In 1857-58 Marx and Engels wrote reports on the armed revolt in India for the New York Daily Tribune. In an article in January 1858, Engels covered the relief of the siege of Lucknow. In it Fred discussed the report submitted to the Governor-General by Brigadier Inglis, who commanded the relief expedition. Fred analyzed two of the general’s claims. First that the general and his troops had displayed extraordinary bravery under extraordinary circumstances and second that the British inhabitants of Lucknow had suffered extraordinarily under the siege.
In the following passage, Fred concludes his examination of the general’s remarks on the bravery of the British soldiers and then proceeds to consider the ordeal of the British civilians.
"… all these observations compel us to acknowledge the whole of this report is full of the most glaring exaggerations, and will not stand cool criticism for a moment.
But then surely the besieged underwent uncommon hardships? Listen:
“The want of native servants has also been a source of much privation. Several ladies have had to tend their own children, and even to wash their own clothes as well as to cook their scanty meals entirely unaided.”
Pity the sorrows of a poor Lucknow lady! True, in these times of ups and downs, when dynasties are made and unmade in a day, and revolutions and commercial crashes combine to render the permanency of all creature comforts most splendidly insecure, we are not called up to show any great sympathy if we hear of some ex-queen having to darn her own stockings, and even to wash them, not to speak of cooking her own mutton-chop. But an Anglo-Indian lady, one of that vast number of sisters, cousins, or nieces to half-pay offices, Indian government writers, merchants, clerks, or adventurers, who are, or rather were, before the mutiny, sent out every year, fresh from the boarding-school, to the large marriage-market in India, neither more nor less ceremoniously, and often far less willingly, than the fair Circassians that go to the Constantinople market – the very idea of one of these ladies having to wash her own clothes and cook her scanty meals entirely unaided – entirely! One’s blood boils at it. Completely without ‘native servants’ – ay, having actually to tend their own children! It is revolting – Cawnpore [where after a siege the insurgents killed the European inhabitants] would have been preferable."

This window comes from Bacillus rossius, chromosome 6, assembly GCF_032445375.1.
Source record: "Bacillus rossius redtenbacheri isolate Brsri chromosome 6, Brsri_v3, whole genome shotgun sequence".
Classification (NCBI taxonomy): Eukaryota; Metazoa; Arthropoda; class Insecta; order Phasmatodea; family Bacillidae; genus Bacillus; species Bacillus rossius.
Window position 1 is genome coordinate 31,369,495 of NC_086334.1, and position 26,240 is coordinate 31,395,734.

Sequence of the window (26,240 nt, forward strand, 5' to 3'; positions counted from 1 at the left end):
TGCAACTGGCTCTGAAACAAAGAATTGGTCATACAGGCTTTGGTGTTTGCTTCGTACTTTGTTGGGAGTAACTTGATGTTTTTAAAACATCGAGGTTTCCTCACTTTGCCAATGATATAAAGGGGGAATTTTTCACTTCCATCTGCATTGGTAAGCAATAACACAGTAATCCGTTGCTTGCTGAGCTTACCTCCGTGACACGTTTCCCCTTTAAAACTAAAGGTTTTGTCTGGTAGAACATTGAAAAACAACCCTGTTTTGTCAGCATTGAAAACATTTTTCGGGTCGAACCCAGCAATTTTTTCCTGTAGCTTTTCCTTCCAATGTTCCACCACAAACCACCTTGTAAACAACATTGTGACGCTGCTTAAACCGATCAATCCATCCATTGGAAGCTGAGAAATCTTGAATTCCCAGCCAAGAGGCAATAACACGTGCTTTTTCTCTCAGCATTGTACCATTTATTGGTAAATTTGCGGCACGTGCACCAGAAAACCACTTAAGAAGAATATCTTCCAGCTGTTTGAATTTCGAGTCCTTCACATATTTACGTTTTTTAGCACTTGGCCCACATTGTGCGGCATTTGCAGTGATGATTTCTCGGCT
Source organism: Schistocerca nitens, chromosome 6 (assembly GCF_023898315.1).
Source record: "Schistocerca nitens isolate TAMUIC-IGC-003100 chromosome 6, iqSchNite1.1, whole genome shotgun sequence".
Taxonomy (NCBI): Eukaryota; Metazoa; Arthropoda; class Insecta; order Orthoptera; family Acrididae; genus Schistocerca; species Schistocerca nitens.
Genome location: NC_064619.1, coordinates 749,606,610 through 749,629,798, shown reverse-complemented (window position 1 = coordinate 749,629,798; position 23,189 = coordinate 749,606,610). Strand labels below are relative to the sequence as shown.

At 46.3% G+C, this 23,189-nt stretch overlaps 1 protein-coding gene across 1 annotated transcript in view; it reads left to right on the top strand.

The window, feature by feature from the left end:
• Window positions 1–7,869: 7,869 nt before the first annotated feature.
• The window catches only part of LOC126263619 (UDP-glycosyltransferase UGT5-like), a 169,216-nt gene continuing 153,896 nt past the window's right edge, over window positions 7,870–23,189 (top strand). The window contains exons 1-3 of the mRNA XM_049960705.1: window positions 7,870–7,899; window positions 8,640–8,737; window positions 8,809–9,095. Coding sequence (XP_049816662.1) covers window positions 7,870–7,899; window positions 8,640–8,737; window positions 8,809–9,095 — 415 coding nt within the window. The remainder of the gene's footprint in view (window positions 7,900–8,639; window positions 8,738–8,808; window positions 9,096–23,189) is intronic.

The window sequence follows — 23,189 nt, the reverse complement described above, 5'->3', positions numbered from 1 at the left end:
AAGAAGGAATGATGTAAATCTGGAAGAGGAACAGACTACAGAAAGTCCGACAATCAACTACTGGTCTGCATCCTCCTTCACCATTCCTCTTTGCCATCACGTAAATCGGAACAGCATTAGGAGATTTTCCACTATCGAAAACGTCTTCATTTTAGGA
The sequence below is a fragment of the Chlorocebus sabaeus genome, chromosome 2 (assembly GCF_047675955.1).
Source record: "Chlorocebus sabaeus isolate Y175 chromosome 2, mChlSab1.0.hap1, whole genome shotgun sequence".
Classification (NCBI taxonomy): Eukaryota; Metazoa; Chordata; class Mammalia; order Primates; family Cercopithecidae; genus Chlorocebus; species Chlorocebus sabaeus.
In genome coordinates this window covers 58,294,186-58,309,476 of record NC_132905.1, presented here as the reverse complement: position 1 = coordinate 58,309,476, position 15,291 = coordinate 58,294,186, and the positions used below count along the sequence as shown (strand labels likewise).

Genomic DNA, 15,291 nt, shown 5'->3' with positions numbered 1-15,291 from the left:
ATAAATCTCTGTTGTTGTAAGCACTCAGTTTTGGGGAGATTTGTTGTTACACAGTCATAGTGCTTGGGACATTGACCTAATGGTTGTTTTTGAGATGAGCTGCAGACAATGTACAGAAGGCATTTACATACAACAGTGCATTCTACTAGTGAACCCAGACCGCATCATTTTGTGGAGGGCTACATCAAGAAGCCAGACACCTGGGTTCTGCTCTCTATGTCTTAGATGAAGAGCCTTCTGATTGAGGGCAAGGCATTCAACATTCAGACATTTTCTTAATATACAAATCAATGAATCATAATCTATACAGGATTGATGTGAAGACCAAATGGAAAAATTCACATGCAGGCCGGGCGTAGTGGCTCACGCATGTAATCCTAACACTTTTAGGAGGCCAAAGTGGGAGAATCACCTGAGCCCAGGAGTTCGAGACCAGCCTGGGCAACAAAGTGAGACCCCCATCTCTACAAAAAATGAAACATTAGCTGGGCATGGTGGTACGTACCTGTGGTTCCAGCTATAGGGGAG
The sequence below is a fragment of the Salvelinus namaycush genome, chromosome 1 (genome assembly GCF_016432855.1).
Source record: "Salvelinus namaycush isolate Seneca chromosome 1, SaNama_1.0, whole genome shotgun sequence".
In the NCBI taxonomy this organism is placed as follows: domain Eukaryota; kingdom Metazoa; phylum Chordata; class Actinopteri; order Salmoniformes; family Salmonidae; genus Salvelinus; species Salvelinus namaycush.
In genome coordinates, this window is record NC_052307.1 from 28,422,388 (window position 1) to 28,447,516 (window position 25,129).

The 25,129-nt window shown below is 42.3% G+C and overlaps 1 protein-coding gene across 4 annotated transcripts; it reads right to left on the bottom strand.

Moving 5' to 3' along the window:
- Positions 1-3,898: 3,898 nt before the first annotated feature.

I had wanted to post this passage at the same time I posted “Bombard the Headquarters,” but ran out of time. After the discussion of Zizek and Power over the last week, I’m glad I did. One quote, one paragraph of commentary. A critique of bourgeois marriage and the marriage market. A critique of colonial privilege. A critique of masculine self-righteous presumption regarding both. Conceptually connected. And funny.
It’s just not that hard.